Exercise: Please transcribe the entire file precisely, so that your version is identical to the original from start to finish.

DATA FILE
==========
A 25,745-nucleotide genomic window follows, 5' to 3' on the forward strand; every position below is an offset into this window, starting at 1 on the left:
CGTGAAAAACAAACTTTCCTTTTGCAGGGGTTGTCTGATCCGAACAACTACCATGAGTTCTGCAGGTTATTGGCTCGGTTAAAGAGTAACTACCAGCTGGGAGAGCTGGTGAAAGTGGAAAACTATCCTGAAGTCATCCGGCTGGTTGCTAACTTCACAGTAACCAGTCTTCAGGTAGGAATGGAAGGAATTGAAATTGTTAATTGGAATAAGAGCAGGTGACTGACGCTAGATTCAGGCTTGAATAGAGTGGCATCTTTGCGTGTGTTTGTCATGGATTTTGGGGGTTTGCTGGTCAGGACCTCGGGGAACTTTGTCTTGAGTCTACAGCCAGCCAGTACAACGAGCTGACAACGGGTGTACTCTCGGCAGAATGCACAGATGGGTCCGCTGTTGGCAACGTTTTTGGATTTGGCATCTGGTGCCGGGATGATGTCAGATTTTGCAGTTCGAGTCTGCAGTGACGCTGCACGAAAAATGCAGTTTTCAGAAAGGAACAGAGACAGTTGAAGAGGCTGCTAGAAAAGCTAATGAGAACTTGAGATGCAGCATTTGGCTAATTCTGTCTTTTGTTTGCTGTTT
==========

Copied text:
A 25,745-nucleotide genomic window follows, 5' to 3' on the forward strand; every position below is an offset into this window, starting at 1 on the left:
CGTGAAAAACAAACTTTCCTTTTGCAGGGGTTGTCTGATCCGAACAACTACCATGAGTTCTGCAGGTTATTGGCTCGGTTAAAGAGTAACTACCAGCTGGGAGAGCTGGTGAAAGTGGAAAACTATCCTGAAGTCATCCGGCTGGTTGCTAACTTCACAGTAACCAGTCTTCAGGTAGGAATGGAAGGAATTGAAATTGTTAATTGGAATAAGAGCAGGTGACTGACGCTAGATTCAGGCTTGAATAGAGTGGCATCTTTGCGTGTGTTTGTCATGGATTTTGGGGGTTTGCTGGTCAGGACCTCGGGGAACTTTGTCTTGAGTCTACAGCCAGCCAGTACAACGAGCTGACAACGGGTGTACTCTCGGCAGAATGCACAGATGGGTCCGCTGTTGGCAACGTTTTTGGATTTGGCATCTGGTGCCGGGATGATGTCAGATTTTGCAGTTCGAGTCTGCAGTGACGCTGCACGAAAAATGCAGTTTTCAGAAAGGAACAGAGACAGTTGAAGAGGCTGCTAGAAAAGCTAATGAGAACTTGAGATGCAGCATTTGGCTAATTCTGTCTTTTGTTTGCTGTTT